Friday, March 22, 2013

God and Reason, Session 8: "The Next Step"

I attended the final session of the "God and Reason" course given by Christian professors at my university on Wednesday, March 20. This one was entitled "The Next Step" and was given by John North, a professor of English. If you would like to see more of John North's style, there is a youtube video from 2003 available.

Although the course was entitled "God and Reason", any pretense that reason was an important consideration was abandoned in this talk, which was just straight Christian evangelism. I found it pretty hard to stomach. As usual, I report what was said, with my comments in brackets.

Beyond reason: Jesus said, "Thou shalt love the Lord thy God with all thy heart, and with all thy soul, and with all thy mind." (Matthew 22:37). There are 3 aspects of humans: heart, soul, and mind. Loving God with our mind is an obvious challenge [for] students. Tennyson: "There is more faith in honest doubt, believe me, than in half the creeds", which shows that we should think about our faith and not just mumble dogma over and over. Doubt springs from a kind of faith.
[No, it doesn't. Doubt is the opposite of faith. Faith is believing in the absence of evidence; doubt is saying the evidence is insufficient.]

In my [North's] field, all my literary heroes are Christians: [Edmund] Spenser, Chaucer, Shakespeare, Donne, Milton, Gray, Bronte, Tennyson, Browning, Hopkins, e. e. cummings, Dickinson. Pascal: the heart has its reasons. It is the heart that experiences God and not reason. Pascal was one of many renowned scientists and academics who were Christians. This shows it is possible to be a Christian and be respectable intellectually.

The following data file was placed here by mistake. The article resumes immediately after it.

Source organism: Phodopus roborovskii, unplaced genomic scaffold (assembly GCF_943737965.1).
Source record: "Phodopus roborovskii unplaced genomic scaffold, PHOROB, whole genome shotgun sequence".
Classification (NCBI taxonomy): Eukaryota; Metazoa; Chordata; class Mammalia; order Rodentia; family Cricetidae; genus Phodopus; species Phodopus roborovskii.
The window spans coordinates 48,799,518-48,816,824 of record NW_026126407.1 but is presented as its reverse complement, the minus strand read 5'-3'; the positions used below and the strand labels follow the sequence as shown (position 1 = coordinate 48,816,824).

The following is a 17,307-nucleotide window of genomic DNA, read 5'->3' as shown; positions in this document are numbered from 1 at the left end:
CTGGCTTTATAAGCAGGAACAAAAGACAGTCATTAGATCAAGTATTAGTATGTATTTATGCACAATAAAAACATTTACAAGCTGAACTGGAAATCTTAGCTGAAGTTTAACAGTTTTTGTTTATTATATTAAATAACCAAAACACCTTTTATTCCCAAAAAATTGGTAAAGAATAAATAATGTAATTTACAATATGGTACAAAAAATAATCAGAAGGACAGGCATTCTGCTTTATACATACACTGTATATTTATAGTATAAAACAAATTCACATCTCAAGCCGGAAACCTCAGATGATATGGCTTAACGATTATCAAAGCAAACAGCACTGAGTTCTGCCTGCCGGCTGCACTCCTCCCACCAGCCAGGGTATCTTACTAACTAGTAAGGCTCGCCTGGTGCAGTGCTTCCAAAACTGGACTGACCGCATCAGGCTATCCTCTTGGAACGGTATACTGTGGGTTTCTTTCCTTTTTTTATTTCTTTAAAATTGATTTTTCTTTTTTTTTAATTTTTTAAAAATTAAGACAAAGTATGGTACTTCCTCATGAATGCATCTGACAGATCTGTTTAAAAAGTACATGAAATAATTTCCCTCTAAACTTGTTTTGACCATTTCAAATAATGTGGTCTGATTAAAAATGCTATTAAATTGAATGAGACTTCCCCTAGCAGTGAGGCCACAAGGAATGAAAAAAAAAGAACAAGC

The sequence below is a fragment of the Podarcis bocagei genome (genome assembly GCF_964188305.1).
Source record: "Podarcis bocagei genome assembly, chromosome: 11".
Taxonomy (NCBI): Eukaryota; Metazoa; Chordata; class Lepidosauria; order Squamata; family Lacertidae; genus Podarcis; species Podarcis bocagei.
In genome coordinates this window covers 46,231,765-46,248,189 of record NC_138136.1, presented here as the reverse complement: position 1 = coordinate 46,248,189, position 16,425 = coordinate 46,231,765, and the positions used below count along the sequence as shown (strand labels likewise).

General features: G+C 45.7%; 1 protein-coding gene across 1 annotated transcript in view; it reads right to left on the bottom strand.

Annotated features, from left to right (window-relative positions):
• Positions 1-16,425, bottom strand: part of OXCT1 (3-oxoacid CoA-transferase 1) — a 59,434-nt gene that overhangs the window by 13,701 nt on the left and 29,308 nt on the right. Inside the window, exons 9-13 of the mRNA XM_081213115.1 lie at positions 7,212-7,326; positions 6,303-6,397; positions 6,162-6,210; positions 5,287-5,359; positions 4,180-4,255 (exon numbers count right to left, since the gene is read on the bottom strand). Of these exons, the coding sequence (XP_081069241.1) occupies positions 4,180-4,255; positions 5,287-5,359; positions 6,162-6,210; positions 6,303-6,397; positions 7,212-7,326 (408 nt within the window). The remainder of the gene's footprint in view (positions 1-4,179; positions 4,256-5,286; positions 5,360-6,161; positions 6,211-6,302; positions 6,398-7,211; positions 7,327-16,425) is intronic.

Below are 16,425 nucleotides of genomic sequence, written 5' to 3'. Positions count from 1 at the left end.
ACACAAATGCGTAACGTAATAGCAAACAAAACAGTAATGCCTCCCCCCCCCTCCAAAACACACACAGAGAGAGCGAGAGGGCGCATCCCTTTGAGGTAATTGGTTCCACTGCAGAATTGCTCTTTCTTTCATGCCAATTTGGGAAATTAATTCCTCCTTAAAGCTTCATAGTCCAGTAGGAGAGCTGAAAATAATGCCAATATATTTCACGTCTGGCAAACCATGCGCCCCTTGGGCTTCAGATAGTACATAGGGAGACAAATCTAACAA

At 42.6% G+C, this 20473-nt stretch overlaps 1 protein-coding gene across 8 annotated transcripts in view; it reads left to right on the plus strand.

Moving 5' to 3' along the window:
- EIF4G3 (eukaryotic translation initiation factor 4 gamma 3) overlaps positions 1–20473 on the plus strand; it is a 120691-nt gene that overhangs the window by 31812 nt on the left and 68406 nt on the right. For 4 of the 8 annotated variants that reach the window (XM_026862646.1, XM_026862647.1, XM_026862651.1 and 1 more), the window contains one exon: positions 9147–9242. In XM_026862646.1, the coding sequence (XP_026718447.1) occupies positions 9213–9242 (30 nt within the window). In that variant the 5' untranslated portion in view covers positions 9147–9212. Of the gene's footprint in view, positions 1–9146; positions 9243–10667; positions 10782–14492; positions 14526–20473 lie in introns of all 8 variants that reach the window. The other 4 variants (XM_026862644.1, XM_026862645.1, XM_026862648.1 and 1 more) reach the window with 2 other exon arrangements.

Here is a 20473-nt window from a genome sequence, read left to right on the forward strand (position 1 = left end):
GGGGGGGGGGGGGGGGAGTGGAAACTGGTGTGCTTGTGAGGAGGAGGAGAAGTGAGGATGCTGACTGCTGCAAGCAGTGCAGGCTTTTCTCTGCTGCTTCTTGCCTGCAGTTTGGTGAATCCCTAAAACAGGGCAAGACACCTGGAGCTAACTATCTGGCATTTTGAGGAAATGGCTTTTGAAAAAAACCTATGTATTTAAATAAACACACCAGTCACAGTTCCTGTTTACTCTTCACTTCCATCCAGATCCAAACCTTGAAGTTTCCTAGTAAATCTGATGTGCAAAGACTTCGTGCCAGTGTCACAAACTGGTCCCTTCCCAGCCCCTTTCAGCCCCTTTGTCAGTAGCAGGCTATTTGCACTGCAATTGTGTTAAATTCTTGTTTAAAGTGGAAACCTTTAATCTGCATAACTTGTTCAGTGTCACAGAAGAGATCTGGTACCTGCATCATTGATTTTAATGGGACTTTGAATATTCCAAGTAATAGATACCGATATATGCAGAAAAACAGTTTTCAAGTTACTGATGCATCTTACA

[Who doubts that? But all of the people Prof. North named lived in predominantly Christian societies, so it is not very surprising that most of them were Christians, any more than it would be surprising that literary heroes who wrote in Hebrew or Yiddish would mostly be Jews.]

[A name conspicuously absent from North's list is Percy Bysshe Shelley, who was expelled from Oxford and lost custody of his children after he published The Necessity of Atheism. How many people of those times would have dared to admit they were atheist, considering the consequences?]

[This reminds me, by the way, of a talk that Michael Higgins gave at Waterloo 6 years ago. Speaking of atheists, Higgins said, "We [Catholics] used to burn them", and this got a good laugh. Just imagine if he had said the same thing of Jews! I doubt there would be much laughter. This shows the double standard that our society has for believers and non-believers.]

John Henry Newman (1801-1890). Wrote The Idea of a University and An Essay in Aid of a Grammar of Assent. In the latter book he argued that scientific standards for evidence and assent are too narrow and inapplicable in daily life. Logic and its conclusions are not transferable to real-life decision making. "Logic is loose at both ends" - it initially depends on restrictive assumptions and is thus unable to fit its conclusions neatly into real world situations.